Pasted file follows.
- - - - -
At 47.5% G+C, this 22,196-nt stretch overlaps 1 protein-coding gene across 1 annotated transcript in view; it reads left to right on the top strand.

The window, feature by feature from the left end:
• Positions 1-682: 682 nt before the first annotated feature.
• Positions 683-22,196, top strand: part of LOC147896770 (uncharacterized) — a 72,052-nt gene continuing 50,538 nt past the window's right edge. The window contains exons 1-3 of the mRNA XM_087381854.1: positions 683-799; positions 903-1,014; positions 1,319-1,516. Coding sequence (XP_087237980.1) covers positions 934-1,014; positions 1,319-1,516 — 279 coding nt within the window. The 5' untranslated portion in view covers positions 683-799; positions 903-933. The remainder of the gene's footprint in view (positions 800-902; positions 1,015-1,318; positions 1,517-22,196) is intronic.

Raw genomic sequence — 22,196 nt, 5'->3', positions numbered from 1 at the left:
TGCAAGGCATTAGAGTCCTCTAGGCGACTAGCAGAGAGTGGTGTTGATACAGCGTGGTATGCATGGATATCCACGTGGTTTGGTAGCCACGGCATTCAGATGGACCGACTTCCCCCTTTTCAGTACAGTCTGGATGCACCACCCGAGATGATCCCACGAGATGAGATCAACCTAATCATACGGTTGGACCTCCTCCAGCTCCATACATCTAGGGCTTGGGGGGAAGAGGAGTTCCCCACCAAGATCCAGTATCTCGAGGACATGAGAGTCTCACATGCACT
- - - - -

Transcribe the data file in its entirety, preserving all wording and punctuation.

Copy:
At 47.5% G+C, this 22,196-nt stretch overlaps 1 protein-coding gene across 1 annotated transcript in view; it reads left to right on the top strand.

The window, feature by feature from the left end:
• Positions 1-682: 682 nt before the first annotated feature.
• Positions 683-22,196, top strand: part of LOC147896770 (uncharacterized) — a 72,052-nt gene continuing 50,538 nt past the window's right edge. The window contains exons 1-3 of the mRNA XM_087381854.1: positions 683-799; positions 903-1,014; positions 1,319-1,516. Coding sequence (XP_087237980.1) covers positions 934-1,014; positions 1,319-1,516 — 279 coding nt within the window. The 5' untranslated portion in view covers positions 683-799; positions 903-933. The remainder of the gene's footprint in view (positions 800-902; positions 1,015-1,318; positions 1,517-22,196) is intronic.

Raw genomic sequence — 22,196 nt, 5'->3', positions numbered from 1 at the left:
TGCAAGGCATTAGAGTCCTCTAGGCGACTAGCAGAGAGTGGTGTTGATACAGCGTGGTATGCATGGATATCCACGTGGTTTGGTAGCCACGGCATTCAGATGGACCGACTTCCCCCTTTTCAGTACAGTCTGGATGCACCACCCGAGATGATCCCACGAGATGAGATCAACCTAATCATACGGTTGGACCTCCTCCAGCTCCATACATCTAGGGCTTGGGGGGAAGAGGAGTTCCCCACCAAGATCCAGTATCTCGAGGACATGAGAGTCTCACATGCACT